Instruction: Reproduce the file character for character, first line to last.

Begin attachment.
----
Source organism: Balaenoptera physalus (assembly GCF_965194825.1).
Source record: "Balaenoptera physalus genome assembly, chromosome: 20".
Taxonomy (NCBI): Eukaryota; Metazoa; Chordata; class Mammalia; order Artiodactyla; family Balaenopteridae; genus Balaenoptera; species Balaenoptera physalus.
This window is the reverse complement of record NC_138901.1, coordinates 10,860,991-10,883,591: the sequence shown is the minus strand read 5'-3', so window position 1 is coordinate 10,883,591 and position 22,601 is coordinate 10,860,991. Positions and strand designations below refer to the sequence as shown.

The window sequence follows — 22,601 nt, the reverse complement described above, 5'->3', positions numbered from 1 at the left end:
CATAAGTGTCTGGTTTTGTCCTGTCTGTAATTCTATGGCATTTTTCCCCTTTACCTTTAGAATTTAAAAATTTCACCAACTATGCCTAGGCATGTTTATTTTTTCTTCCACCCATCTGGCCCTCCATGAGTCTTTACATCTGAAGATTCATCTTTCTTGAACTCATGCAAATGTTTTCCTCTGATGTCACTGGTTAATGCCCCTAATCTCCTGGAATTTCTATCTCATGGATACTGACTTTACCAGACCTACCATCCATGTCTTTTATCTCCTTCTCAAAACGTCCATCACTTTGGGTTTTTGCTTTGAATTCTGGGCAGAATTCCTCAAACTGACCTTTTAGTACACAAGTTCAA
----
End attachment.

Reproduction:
Source organism: Balaenoptera physalus (assembly GCF_965194825.1).
Source record: "Balaenoptera physalus genome assembly, chromosome: 20".
Taxonomy (NCBI): Eukaryota; Metazoa; Chordata; class Mammalia; order Artiodactyla; family Balaenopteridae; genus Balaenoptera; species Balaenoptera physalus.
This window is the reverse complement of record NC_138901.1, coordinates 10,860,991-10,883,591: the sequence shown is the minus strand read 5'-3', so window position 1 is coordinate 10,883,591 and position 22,601 is coordinate 10,860,991. Positions and strand designations below refer to the sequence as shown.

The window sequence follows — 22,601 nt, the reverse complement described above, 5'->3', positions numbered from 1 at the left end:
CATAAGTGTCTGGTTTTGTCCTGTCTGTAATTCTATGGCATTTTTCCCCTTTACCTTTAGAATTTAAAAATTTCACCAACTATGCCTAGGCATGTTTATTTTTTCTTCCACCCATCTGGCCCTCCATGAGTCTTTACATCTGAAGATTCATCTTTCTTGAACTCATGCAAATGTTTTCCTCTGATGTCACTGGTTAATGCCCCTAATCTCCTGGAATTTCTATCTCATGGATACTGACTTTACCAGACCTACCATCCATGTCTTTTATCTCCTTCTCAAAACGTCCATCACTTTGGGTTTTTGCTTTGAATTCTGGGCAGAATTCCTCAAACTGACCTTTTAGTACACAAGTTCAA